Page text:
Prevention

Preventing Alzheimer’s Disease: What Do We Know?

As they get older, many people worry about developing Alzheimer’s disease or a related dementia. If they have a family member with Alzheimer’s, they may wonder about their family history and genetic risk. As many as 5.5 million Americans age 65 and older live with Alzheimer’s. Many more are expected to develop the disease as the population ages—unless ways to prevent or delay it are found.

Although scientists have conducted many studies, and more are ongoing, so far nothing has been proven to prevent or delay dementia caused by Alzheimer’s disease. But researchers have identified promising strategies and are learning more about what might—and might not—work.

We know that changes in the brain can occur many years before the first symptoms of Alzheimer’s appear. These early brain changes point to a possible window of opportunity to prevent or delay debilitating memory loss and other symptoms of dementia. While research may identify specific interventions that will prevent or delay the disease in some people, it’s likely that many individuals may need a combination of treatments based on their own risk factors.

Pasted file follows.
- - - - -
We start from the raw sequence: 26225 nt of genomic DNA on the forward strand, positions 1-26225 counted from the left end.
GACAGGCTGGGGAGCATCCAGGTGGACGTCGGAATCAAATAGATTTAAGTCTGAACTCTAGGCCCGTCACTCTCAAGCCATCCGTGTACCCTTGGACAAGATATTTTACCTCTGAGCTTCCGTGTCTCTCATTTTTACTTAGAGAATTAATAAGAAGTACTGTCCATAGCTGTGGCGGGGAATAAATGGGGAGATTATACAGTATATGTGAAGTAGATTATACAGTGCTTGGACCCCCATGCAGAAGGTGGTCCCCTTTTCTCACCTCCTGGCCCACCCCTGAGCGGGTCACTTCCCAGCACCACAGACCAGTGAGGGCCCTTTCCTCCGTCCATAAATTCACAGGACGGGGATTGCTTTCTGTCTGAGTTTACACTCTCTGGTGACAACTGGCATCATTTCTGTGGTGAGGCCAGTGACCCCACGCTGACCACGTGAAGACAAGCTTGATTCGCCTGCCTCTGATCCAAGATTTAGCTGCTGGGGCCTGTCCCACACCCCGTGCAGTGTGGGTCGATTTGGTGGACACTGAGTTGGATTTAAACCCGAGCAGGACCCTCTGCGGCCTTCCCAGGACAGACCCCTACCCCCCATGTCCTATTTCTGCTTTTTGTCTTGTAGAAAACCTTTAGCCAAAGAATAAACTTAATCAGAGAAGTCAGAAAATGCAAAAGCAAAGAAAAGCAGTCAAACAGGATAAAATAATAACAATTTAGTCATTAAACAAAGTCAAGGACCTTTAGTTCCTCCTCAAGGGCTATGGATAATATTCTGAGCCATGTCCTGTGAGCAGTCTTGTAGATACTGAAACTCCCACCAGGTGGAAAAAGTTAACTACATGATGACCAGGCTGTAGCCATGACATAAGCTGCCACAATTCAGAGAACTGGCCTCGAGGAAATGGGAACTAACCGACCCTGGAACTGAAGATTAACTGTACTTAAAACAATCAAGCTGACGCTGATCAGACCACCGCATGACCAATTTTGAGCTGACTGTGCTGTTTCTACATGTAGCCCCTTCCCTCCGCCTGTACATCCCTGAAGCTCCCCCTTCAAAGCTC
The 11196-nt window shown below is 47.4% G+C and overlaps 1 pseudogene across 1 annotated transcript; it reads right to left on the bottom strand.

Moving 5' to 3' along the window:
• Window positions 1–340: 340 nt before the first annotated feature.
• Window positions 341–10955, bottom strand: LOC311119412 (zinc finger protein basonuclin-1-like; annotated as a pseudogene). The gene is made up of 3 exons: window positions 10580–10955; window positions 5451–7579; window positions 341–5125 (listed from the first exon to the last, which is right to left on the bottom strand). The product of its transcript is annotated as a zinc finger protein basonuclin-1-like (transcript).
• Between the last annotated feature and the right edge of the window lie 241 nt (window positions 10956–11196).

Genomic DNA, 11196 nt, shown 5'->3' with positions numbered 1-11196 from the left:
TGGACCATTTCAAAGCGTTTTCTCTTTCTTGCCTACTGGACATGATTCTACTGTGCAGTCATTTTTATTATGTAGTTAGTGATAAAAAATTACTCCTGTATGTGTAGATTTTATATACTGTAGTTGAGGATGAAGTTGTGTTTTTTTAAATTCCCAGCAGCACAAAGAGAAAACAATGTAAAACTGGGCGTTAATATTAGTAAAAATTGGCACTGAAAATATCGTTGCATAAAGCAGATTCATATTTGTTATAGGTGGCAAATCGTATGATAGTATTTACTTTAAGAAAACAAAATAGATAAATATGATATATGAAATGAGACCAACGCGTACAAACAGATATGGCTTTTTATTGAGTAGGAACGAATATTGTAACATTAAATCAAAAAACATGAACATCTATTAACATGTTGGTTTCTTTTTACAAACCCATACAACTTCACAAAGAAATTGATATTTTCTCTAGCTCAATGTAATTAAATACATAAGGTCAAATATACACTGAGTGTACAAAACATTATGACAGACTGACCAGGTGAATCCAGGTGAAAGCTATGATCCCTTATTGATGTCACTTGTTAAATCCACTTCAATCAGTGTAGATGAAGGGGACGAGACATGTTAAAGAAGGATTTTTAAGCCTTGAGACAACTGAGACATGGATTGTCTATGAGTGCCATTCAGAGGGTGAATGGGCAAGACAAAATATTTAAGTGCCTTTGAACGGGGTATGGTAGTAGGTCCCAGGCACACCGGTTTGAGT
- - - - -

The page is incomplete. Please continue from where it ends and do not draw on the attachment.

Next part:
Researchers are studying many approaches to prevent or delay Alzheimer’s. Some focus on drugs, some on lifestyle or other changes. Let’s look at the most promising interventions to date and what we know about them.

Evaluating the Latest Alzheimer’s Disease Prevention Research

A recent review of research looked carefully at the evidence on ways to prevent or delay Alzheimer’s dementia or age-related cognitive decline. Led by a committee of experts from the National Academies of Sciences, Engineering, and Medicine (NASEM), the review found “encouraging but inconclusive” evidence for three types of interventions:

Increased physical activity

Blood pressure control for people with high blood pressure (also called hypertension)

Cognitive training

The evidence for other interventions, such as medications and diet, was not as strong. However, scientists are continuing to explore these and other possible preventions.